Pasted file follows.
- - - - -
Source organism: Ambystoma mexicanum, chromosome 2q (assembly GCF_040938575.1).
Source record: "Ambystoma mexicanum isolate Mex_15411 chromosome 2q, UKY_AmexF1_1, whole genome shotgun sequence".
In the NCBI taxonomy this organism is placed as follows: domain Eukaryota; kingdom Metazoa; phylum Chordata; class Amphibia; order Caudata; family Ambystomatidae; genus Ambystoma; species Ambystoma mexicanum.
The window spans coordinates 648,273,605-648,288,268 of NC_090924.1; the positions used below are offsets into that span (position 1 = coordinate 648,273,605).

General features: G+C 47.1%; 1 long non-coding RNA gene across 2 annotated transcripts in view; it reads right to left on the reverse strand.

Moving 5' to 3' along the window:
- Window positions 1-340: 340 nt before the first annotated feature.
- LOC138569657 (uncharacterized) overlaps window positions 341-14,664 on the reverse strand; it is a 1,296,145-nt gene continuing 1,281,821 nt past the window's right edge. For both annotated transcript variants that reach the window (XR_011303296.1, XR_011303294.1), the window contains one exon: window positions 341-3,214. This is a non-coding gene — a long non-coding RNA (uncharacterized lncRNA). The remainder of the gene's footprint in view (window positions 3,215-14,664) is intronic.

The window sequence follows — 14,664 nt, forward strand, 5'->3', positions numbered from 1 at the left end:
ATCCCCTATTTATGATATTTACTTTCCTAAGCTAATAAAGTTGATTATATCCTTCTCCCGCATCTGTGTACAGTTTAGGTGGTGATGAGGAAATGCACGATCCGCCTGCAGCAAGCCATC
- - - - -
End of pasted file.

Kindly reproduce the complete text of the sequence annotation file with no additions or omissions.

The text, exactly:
Source organism: Ambystoma mexicanum, chromosome 2q (assembly GCF_040938575.1).
Source record: "Ambystoma mexicanum isolate Mex_15411 chromosome 2q, UKY_AmexF1_1, whole genome shotgun sequence".
In the NCBI taxonomy this organism is placed as follows: domain Eukaryota; kingdom Metazoa; phylum Chordata; class Amphibia; order Caudata; family Ambystomatidae; genus Ambystoma; species Ambystoma mexicanum.
The window spans coordinates 648,273,605-648,288,268 of NC_090924.1; the positions used below are offsets into that span (position 1 = coordinate 648,273,605).

General features: G+C 47.1%; 1 long non-coding RNA gene across 2 annotated transcripts in view; it reads right to left on the reverse strand.

Moving 5' to 3' along the window:
- Window positions 1-340: 340 nt before the first annotated feature.
- LOC138569657 (uncharacterized) overlaps window positions 341-14,664 on the reverse strand; it is a 1,296,145-nt gene continuing 1,281,821 nt past the window's right edge. For both annotated transcript variants that reach the window (XR_011303296.1, XR_011303294.1), the window contains one exon: window positions 341-3,214. This is a non-coding gene — a long non-coding RNA (uncharacterized lncRNA). The remainder of the gene's footprint in view (window positions 3,215-14,664) is intronic.

The window sequence follows — 14,664 nt, forward strand, 5'->3', positions numbered from 1 at the left end:
ATCCCCTATTTATGATATTTACTTTCCTAAGCTAATAAAGTTGATTATATCCTTCTCCCGCATCTGTGTACAGTTTAGGTGGTGATGAGGAAATGCACGATCCGCCTGCAGCAAGCCATC